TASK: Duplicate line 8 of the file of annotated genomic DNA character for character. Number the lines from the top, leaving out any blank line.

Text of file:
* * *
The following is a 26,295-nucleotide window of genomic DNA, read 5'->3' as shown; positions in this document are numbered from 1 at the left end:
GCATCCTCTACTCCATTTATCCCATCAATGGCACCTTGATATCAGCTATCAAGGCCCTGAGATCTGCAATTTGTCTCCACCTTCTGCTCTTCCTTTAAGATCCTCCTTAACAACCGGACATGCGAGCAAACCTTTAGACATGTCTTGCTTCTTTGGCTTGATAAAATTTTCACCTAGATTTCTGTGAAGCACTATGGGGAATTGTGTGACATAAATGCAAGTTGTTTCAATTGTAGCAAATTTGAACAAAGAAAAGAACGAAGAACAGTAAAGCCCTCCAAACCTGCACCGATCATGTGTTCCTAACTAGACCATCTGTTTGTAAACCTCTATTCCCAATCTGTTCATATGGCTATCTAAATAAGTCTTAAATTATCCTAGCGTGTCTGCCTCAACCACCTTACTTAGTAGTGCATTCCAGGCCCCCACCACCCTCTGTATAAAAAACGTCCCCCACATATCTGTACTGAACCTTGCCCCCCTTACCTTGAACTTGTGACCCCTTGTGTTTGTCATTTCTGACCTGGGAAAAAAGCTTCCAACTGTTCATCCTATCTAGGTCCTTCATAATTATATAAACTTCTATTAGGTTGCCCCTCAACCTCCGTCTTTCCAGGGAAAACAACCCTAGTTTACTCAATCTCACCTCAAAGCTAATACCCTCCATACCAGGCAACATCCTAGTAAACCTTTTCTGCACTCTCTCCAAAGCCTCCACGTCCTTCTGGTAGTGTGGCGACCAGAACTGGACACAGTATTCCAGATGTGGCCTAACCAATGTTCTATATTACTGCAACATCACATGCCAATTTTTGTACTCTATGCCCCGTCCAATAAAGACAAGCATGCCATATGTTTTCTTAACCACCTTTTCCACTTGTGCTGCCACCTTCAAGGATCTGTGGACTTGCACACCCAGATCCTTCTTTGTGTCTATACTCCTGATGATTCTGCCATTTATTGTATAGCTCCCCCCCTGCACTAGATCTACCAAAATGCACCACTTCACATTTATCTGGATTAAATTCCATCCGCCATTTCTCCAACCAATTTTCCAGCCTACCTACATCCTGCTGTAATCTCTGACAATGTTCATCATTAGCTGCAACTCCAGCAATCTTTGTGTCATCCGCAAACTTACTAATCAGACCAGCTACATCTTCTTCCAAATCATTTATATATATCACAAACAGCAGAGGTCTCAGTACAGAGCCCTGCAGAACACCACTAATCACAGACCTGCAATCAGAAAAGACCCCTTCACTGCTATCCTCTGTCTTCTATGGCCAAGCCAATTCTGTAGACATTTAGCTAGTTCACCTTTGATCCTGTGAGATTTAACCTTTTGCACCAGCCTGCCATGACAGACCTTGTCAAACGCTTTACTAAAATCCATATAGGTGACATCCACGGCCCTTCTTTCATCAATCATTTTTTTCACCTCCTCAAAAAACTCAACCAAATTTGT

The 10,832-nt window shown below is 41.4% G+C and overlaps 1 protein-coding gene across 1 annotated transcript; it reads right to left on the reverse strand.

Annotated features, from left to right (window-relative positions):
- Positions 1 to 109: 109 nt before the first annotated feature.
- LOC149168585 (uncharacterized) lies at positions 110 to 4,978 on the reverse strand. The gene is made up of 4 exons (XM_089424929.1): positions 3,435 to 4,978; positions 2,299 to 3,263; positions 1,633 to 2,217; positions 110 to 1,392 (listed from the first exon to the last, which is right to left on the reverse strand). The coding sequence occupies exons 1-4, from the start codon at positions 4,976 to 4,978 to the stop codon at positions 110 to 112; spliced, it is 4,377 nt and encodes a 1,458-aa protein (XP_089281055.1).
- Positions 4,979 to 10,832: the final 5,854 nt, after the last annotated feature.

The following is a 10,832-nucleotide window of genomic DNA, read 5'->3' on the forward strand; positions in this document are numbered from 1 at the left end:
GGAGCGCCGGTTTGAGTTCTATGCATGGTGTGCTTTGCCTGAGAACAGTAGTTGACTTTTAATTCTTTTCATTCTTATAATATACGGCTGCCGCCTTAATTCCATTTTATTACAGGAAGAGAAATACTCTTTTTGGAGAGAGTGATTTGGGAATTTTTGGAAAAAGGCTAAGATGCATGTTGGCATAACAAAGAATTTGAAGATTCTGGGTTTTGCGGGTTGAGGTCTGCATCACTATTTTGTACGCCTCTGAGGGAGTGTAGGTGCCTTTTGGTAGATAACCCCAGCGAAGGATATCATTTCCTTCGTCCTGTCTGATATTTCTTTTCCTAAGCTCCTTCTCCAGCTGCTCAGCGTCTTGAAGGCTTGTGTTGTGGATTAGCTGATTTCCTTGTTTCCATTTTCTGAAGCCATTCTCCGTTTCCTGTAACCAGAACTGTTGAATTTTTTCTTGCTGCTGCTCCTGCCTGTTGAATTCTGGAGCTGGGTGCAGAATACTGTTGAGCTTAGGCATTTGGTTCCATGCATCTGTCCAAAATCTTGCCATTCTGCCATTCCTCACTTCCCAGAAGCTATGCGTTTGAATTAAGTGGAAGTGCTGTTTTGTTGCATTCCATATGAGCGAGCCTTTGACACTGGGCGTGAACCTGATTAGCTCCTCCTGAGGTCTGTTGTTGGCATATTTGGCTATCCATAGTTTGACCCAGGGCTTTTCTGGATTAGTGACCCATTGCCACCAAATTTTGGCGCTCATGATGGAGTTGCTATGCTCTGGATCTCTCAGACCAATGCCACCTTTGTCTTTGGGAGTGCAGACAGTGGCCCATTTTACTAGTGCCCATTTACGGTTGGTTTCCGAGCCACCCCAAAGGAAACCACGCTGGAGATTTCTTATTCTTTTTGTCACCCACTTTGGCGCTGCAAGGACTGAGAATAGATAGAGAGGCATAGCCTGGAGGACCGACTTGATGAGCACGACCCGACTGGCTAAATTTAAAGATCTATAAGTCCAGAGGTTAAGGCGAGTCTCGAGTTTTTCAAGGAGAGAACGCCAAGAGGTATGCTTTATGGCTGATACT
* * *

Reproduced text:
The following is a 10,832-nucleotide window of genomic DNA, read 5'->3' on the forward strand; positions in this document are numbered from 1 at the left end: